Which data structure would you use to build a suffix tree in Elixir?

I am interested in implementing suffix trees in Elixir, with the primary goal of building a data structure that will allow fast autocomplete/autosuggest in LiveView. I see that there is an implementation of tries on Hex, but I think it’s important that the user not be required to match the string from the beginning. Given the string “Add New Account,” I would like the user to receive the suggestion for any substring (for example, “new,” or “acc”).

I have been reviewing this excellent article on using Ukkonen’s method to construct a suffix tree. There are some code examples on Rosetta Code, and I also found this article and this book chapter helpful.

At first, I thought it would be as simple as nesting linked lists. I had the idea that the algorithm could simply traverse the top level of the list until the beginning of the entered text was matched, and then move on to traversing the first nested list until further matches, and so on. It even appeared that the usual leaf marker, $, could be eliminated, because we could simply build up the matched string and return it when we arrived at [head | []].

However, further investigation has made me aware that I dramatically underestimated the complexity of constructing such a tree. Even using tuples to provide additional information ({:node, "substring"} or {:leaf, "substring"}), does not address the fact that Ukkonen’s method of construction requires links between nodes of the tree (meaning, jumping between nodes, rather than traversing a list in order).

Perhaps it isn’t possible to use existing Elixir data structures to create such a suffix tree, as the tree itself is a data structure with unique properties. In any event, I am interested in putting some time into this, but I really need to better frame the problem and the approach first.

The ultimate goal would be a Hex package with an API along these lines:

defmodule SuffixTree do
  @doc """
  Takes a list of strings, sorts them, and constructs a suffix tree.
  """
  def build(list, opts \\ []) do
    #...
  end

  @doc """
  Takes a user-entered substring and returns a list of matches from the given suffix tree.
  The number and sorting of matches are determined by opts.
  """
  def match(tree, substring, opts \\ [])
    #...
  end
end

My impression at this stage is that the building of the tree could be greatly simplified if it were done asynchronously and you didn’t care how long it took. The purpose of all the links between nodes in Ukkonen’s method appears to be a reduction in the time it takes to build the tree, from O(m2) to O(m) for a string of length m. Perhaps a full implementation of Ukkonen isn’t needed for smaller sets of strings.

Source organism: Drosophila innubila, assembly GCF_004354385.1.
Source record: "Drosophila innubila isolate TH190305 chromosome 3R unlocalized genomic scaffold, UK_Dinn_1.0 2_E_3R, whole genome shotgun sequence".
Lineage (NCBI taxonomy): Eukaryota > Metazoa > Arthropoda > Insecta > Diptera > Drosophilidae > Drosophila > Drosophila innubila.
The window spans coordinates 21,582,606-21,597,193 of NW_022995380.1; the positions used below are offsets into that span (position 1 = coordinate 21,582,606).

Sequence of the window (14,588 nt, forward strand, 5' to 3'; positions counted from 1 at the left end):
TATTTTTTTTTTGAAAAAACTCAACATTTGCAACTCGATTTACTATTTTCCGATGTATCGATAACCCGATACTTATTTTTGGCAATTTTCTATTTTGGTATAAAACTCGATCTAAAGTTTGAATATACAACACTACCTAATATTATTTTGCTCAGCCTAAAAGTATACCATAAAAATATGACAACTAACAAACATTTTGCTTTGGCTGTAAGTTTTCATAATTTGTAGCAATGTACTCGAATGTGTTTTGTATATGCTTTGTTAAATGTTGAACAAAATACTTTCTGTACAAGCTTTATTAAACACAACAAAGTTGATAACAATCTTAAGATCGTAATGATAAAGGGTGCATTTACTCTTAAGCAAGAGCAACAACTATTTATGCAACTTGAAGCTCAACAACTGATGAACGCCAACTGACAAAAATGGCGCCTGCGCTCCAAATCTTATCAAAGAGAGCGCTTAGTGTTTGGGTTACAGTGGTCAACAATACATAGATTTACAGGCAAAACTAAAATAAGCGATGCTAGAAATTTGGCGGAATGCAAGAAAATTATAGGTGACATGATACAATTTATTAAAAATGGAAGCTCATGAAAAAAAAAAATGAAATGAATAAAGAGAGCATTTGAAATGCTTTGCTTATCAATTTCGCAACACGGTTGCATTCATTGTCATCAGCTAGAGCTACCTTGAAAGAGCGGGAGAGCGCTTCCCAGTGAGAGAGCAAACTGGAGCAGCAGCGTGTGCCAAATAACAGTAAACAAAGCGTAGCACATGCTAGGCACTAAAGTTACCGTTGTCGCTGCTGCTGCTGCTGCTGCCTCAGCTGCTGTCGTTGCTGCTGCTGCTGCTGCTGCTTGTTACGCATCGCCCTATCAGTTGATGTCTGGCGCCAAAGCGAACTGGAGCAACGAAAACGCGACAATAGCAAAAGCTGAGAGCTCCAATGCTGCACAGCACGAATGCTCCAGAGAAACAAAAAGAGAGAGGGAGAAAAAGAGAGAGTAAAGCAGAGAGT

How would you approach this? Am I missing some prior art that has already solved this in Elixir? Should I just hit the ElasticSearch docs and forget about this? Thanks in advance for any feedback.

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The core idea seems like :digraph from the Erlang stdlib could help, but that’s not likely to get comparable performance to the optimized algorithm.

Consider borrowing a technique from :digraph, however: it uses ETS tables to store vertexes / edges / etc mutably with random access. I used a similar-but-vastly-simpler approach for this Advent of Code problem - my solution uses an ETS table containing three-element tuples {marble, previous_marble, next_marble} to simulate a doubly-linked circular list.

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Thanks! I will checkout :digraph. Bit by bit, I am getting closer to the heart of this. I found an implementation by Danny Yoo in Racket (the actual code is here), which is starting to look a bit more complete (despite my ignorance of Racket itself). In the references, there is a book by Dan Gusfeld that appears to be the best available reference on the matter.

Gusfeld’s explanation of the algorithm is probably the most detailed one out there, and Yoo’s implementation is enough to convince me that this should be possible in Elixir. I need to take the time to fully grasp Yoo’s code, but it seems like the apparent branching architecture of the tree can be simulated by using labels that indicate the parent and children of each node. Walking the tree is then possible by referencing these labels.

There’s also a pure elixir digraph implementation - https://github.com/bitwalker/libgraph - performant and doesn’t use ETS

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Awesome! Thanks for this.